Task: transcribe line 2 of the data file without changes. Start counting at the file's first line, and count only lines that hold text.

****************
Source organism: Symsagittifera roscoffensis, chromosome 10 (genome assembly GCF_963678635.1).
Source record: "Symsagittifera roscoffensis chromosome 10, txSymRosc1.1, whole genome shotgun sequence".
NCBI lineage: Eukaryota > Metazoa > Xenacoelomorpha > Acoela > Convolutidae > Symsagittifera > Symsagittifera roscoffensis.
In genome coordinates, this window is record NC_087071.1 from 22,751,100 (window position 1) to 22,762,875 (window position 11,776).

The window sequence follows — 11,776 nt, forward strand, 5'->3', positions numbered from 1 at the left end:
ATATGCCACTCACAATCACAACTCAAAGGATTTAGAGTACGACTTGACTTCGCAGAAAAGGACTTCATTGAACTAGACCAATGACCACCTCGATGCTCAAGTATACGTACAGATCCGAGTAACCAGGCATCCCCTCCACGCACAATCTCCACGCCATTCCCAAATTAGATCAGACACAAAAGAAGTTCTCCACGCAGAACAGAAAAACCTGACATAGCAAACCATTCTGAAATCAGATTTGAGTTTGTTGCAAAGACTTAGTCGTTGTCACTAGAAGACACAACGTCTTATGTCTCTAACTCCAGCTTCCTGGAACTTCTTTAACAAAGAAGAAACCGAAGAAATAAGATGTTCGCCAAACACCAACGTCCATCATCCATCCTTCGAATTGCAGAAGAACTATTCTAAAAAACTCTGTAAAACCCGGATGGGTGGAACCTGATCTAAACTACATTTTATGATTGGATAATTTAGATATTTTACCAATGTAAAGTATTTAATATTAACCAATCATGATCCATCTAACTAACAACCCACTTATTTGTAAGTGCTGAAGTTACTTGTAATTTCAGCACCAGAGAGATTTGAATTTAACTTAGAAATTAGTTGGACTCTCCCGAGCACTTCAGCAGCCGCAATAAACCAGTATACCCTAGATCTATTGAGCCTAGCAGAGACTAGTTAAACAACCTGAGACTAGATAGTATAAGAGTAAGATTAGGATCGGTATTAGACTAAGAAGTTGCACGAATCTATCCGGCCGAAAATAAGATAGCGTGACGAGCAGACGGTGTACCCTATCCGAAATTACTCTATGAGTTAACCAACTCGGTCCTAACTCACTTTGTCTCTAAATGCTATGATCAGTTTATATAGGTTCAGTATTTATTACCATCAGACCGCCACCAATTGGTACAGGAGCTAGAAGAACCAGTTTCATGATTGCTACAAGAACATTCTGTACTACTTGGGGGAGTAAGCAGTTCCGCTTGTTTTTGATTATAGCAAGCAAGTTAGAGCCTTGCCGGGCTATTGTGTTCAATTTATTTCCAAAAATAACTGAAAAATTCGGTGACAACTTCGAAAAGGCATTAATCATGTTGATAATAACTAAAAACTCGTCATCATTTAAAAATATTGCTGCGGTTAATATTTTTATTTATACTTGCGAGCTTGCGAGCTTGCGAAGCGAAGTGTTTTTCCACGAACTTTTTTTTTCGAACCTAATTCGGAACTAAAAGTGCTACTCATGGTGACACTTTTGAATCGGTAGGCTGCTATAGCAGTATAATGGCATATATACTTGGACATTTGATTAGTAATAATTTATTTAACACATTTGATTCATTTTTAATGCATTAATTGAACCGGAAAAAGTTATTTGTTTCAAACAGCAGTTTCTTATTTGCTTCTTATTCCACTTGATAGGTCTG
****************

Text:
Source record: "Symsagittifera roscoffensis chromosome 10, txSymRosc1.1, whole genome shotgun sequence".